Ocean acidification changes seawater chemistry, with increased CO2 and decreased pH regarded as the most important factors that impact marine organisms. This study employed an unconventional methodology to distinguish the independent effects of pH versus CO2. Changes in CO2 dominated the photochemical responses of the coastal diatom Phaeodactylum tricornutum to short-term ocean acidification. Increased CO2 lowered non-photochemical quenching of excitation and stimulated the electron transport rates of photosynthesis, with the largest effects on both parameters when CO2 and pH were altered simultaneously. Changes in pH alone did not show significant effects upon non-photochemical quenching (NPQ) nor upon electron transport rates, but can synergistically amplify CO2 effects under low light. Maximal induction of NPQ after illumination showed only a limited response to increasing CO2 under stable pH, across a range of increasing light levels, but maximal induced NPQ declined rapidly with increasing CO2 under variable pH, when measured under exposure to sub-saturating light, but not under saturating light. These findings show that aqueous CO2 and pH affect different physiological processes independently or interactively, which should be taken into account in future research for better understanding of responses to ocean acidification at the mechanistic level.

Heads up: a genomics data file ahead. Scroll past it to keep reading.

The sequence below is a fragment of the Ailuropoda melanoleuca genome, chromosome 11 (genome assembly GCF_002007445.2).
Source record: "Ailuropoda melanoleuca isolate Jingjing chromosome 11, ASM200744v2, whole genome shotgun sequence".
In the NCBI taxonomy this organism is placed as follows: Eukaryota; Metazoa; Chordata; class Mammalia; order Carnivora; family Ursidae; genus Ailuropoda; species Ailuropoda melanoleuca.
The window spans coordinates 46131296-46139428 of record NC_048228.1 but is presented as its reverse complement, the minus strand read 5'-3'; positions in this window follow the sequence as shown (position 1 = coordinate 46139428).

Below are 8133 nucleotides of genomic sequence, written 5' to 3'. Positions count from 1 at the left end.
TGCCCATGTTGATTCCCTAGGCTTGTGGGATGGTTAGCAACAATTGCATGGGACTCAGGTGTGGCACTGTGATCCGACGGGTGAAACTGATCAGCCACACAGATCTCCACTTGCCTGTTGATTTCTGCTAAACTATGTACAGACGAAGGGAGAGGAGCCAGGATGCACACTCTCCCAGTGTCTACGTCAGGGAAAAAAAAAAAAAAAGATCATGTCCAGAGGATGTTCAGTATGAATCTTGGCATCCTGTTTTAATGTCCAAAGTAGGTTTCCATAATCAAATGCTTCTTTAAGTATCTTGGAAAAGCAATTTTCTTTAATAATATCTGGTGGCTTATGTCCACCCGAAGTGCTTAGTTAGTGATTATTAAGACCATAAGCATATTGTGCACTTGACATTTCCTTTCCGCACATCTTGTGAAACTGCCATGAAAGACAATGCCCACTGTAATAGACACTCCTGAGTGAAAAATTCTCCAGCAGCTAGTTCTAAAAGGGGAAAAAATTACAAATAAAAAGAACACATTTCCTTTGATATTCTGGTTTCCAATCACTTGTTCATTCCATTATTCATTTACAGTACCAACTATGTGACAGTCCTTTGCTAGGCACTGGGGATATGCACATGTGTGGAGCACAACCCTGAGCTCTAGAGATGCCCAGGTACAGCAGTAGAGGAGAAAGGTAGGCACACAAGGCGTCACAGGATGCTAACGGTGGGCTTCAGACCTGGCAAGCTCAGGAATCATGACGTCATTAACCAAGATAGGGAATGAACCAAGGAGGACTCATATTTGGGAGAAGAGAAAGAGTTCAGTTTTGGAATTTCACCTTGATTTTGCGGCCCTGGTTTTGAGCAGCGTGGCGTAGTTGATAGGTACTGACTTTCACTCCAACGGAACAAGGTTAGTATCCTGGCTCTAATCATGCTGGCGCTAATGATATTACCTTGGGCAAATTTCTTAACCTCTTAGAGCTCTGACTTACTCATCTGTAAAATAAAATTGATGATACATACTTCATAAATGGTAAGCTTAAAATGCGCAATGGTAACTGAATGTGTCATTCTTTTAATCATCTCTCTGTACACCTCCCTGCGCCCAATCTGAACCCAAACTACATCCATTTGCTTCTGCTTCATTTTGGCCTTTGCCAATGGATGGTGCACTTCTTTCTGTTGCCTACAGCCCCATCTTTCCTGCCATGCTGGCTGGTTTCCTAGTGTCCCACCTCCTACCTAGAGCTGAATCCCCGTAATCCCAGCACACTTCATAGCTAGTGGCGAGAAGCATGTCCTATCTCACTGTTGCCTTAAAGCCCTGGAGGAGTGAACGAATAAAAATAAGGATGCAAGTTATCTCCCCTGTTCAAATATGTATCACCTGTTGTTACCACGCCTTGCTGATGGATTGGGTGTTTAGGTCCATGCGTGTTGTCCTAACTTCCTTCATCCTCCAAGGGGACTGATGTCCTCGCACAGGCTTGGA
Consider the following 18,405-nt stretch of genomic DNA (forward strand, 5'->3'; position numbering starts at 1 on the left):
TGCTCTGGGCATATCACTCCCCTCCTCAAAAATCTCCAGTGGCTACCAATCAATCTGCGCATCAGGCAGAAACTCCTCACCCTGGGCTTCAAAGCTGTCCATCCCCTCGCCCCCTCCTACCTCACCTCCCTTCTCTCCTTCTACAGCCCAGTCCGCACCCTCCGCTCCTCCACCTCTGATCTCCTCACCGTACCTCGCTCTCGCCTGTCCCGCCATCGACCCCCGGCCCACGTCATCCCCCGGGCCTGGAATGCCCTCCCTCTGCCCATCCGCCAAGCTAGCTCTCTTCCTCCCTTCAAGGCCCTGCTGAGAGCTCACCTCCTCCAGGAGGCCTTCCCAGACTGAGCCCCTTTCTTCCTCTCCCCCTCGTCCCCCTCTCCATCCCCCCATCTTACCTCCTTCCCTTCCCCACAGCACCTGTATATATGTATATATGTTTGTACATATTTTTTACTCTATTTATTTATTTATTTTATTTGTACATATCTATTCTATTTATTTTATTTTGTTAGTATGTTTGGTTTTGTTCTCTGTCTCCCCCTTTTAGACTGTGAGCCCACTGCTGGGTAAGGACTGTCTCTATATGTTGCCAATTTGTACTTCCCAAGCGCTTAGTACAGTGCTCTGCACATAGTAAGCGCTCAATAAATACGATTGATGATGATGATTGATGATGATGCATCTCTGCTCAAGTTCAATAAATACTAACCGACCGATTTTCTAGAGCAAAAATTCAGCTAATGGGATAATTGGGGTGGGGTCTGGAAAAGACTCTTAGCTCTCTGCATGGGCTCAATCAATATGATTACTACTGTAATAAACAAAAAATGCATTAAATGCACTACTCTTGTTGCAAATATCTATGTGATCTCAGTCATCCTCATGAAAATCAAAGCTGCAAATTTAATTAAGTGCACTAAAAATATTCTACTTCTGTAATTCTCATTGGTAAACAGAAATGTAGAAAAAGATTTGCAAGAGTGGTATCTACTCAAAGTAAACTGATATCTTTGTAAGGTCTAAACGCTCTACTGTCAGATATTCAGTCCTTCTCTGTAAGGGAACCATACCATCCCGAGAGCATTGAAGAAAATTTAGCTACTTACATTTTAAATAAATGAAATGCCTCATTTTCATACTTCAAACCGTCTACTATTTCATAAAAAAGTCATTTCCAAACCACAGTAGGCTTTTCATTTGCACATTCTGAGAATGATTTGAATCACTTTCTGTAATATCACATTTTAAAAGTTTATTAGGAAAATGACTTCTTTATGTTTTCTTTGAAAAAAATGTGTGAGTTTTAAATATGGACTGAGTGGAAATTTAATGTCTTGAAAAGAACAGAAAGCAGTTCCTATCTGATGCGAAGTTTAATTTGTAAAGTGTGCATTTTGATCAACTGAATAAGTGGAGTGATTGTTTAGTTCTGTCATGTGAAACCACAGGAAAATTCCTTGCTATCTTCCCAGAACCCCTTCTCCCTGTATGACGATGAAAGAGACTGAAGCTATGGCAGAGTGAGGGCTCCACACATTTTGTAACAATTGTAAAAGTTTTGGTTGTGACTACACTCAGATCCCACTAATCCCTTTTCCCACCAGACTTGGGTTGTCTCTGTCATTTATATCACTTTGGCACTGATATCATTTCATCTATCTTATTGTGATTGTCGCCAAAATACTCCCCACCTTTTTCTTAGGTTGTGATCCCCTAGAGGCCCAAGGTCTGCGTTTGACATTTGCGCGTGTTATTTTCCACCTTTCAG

Wu Y., Campbell D. A. & Gao K., in press. Short-term elevated CO2 exposure stimulated photochemical performance of a coastal marine diatom. Marine Environmental Research. Article (subscription required).